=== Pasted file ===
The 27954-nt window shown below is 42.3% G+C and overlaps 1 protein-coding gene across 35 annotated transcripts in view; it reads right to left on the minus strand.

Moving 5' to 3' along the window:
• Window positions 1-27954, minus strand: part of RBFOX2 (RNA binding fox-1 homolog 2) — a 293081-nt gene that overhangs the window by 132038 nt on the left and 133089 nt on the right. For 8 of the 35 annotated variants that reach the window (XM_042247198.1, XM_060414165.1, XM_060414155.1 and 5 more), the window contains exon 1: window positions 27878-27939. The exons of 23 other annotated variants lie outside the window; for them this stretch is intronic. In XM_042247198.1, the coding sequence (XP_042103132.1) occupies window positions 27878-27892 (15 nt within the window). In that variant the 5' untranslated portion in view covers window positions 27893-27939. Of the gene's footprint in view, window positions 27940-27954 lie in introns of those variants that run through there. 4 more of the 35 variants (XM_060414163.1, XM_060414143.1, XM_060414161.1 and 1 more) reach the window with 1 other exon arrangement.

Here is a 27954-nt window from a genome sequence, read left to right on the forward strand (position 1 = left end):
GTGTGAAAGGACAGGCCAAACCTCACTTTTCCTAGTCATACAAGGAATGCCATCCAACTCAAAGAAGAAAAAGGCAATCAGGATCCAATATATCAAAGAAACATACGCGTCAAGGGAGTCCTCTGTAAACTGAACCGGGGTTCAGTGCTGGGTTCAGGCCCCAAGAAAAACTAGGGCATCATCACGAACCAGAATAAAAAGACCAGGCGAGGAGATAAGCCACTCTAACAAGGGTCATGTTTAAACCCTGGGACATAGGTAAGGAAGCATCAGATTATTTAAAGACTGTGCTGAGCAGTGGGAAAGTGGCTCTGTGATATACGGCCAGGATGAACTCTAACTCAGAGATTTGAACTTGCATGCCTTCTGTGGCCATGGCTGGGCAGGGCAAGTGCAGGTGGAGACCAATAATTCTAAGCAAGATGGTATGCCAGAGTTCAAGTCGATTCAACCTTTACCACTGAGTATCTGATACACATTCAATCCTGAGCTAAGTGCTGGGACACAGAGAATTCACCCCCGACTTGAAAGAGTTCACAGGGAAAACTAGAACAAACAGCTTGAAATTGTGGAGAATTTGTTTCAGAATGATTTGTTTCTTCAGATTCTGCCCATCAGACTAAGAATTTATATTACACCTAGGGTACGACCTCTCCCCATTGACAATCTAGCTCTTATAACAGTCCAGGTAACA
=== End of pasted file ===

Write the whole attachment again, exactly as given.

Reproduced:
The 27954-nt window shown below is 42.3% G+C and overlaps 1 protein-coding gene across 35 annotated transcripts in view; it reads right to left on the minus strand.

Moving 5' to 3' along the window:
• Window positions 1-27954, minus strand: part of RBFOX2 (RNA binding fox-1 homolog 2) — a 293081-nt gene that overhangs the window by 132038 nt on the left and 133089 nt on the right. For 8 of the 35 annotated variants that reach the window (XM_042247198.1, XM_060414165.1, XM_060414155.1 and 5 more), the window contains exon 1: window positions 27878-27939. The exons of 23 other annotated variants lie outside the window; for them this stretch is intronic. In XM_042247198.1, the coding sequence (XP_042103132.1) occupies window positions 27878-27892 (15 nt within the window). In that variant the 5' untranslated portion in view covers window positions 27893-27939. Of the gene's footprint in view, window positions 27940-27954 lie in introns of those variants that run through there. 4 more of the 35 variants (XM_060414163.1, XM_060414143.1, XM_060414161.1 and 1 more) reach the window with 1 other exon arrangement.

Here is a 27954-nt window from a genome sequence, read left to right on the forward strand (position 1 = left end):
GTGTGAAAGGACAGGCCAAACCTCACTTTTCCTAGTCATACAAGGAATGCCATCCAACTCAAAGAAGAAAAAGGCAATCAGGATCCAATATATCAAAGAAACATACGCGTCAAGGGAGTCCTCTGTAAACTGAACCGGGGTTCAGTGCTGGGTTCAGGCCCCAAGAAAAACTAGGGCATCATCACGAACCAGAATAAAAAGACCAGGCGAGGAGATAAGCCACTCTAACAAGGGTCATGTTTAAACCCTGGGACATAGGTAAGGAAGCATCAGATTATTTAAAGACTGTGCTGAGCAGTGGGAAAGTGGCTCTGTGATATACGGCCAGGATGAACTCTAACTCAGAGATTTGAACTTGCATGCCTTCTGTGGCCATGGCTGGGCAGGGCAAGTGCAGGTGGAGACCAATAATTCTAAGCAAGATGGTATGCCAGAGTTCAAGTCGATTCAACCTTTACCACTGAGTATCTGATACACATTCAATCCTGAGCTAAGTGCTGGGACACAGAGAATTCACCCCCGACTTGAAAGAGTTCACAGGGAAAACTAGAACAAACAGCTTGAAATTGTGGAGAATTTGTTTCAGAATGATTTGTTTCTTCAGATTCTGCCCATCAGACTAAGAATTTATATTACACCTAGGGTACGACCTCTCCCCATTGACAATCTAGCTCTTATAACAGTCCAGGTAACA